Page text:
Senate should ratify a nuclear test ban treaty

The Senate should ratify the Comprehensive Test Ban Treaty immediately. The treaty, which bans all test explosions of nuclear weapons, would help to maintain the United States’ technical dominance and serve as a first step toward de-nuclearizing the world.
The CTBT has been in existence for a number of years but does not currently have enough signatories to go into effect. The treaty has a number of requirements that must be met. Perhaps the most stringent is the requirement that all 44 nations with nuclear potential must ratify the treaty. Of the 44, all but India, Pakistan and North Korea have signed, but only 21 have ratified the treaty — the final step that makes the treaty part of the nation’s own laws.
The United States falls among the countries that have signed but not yet ratified the treaty. This is unwise, because U.S. ratification would not only encourage many other nations to begin the ratification process, but would benefit the United States.
U.S. ratification would likely cause a spate of other ratifying states. Because the United States is currently the most powerful nuclear state, many countries are unwilling to commit themselves to a strict treaty. They fear the United States could continue to develop advances in nuclear weaponry. If the Senate ratifies the treaty, though, other governments will be assured that the United States will not gain even more dominance.
However, contrary to much of the political rhetoric that has recently been pouring out, ratification would not harm U.S. nuclear dominance. The United States currently has enough nuclear weapons to destroy the entire world dozens of times over. If our technology never improves, we still will have enough destructive weaponry to remain a threat. But if the treaty takes effect, the United States will actually benefit in two ways. Initially, we would be guaranteed to maintain a certain advantage. No other countries will be able to test their weapons to determine if they are effective, whereas the United States has already had the opportunity. Furthermore, if and when the treaty becomes enforceable, it will not prevent nuclear research. The United States will still be able to develop new and more effective ways of killing people in different countries through the use of nuclear reactions. It simply will have to rely on computer modeling rather than actual tests.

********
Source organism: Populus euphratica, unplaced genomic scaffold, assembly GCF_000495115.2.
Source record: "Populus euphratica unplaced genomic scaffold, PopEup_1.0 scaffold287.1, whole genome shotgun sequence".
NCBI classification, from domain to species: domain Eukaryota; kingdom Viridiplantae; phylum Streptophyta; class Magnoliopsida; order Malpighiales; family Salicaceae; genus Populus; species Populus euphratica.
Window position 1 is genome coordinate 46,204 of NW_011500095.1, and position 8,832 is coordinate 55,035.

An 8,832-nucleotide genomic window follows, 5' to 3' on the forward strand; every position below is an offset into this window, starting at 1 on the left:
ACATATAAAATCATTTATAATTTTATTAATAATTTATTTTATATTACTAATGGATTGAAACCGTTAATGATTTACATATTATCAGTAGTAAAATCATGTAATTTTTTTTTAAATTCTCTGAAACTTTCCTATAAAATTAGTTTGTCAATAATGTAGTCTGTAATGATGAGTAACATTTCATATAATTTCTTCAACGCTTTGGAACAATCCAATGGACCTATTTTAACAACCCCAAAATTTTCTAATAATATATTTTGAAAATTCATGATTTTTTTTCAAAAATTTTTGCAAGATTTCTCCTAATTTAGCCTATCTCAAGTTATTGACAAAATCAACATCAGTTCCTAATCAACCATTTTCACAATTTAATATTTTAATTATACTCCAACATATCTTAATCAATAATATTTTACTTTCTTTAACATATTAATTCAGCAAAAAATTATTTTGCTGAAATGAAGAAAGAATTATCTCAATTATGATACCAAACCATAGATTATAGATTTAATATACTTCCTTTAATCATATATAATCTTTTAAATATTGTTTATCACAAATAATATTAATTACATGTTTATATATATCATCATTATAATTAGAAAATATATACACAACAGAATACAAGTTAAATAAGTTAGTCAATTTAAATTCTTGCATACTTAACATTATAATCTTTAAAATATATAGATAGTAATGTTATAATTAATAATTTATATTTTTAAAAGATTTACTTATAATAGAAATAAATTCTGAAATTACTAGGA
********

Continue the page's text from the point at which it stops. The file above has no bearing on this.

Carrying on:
The United States has nothing to fear and everything to gain from ratifying the treaty. Senate ratification will not harm U.S. technological dominance; it will not disarm any of our thousands of nuclear warheads. It will, however, send a profoundly encouraging message to the rest of the world. Ratifying the CTBT would suggest the United States is no longer interested in investing our money and time in a type of weaponry that is ultimately useless. For decades, the world has known that there can be no winner in a nuclear war, only the likely destruction of the entire human race. While ratification would not even begin to disarm the United States, it would be a first step toward a world that refuses to invest in destructive technology and, instead, attempts to create peace.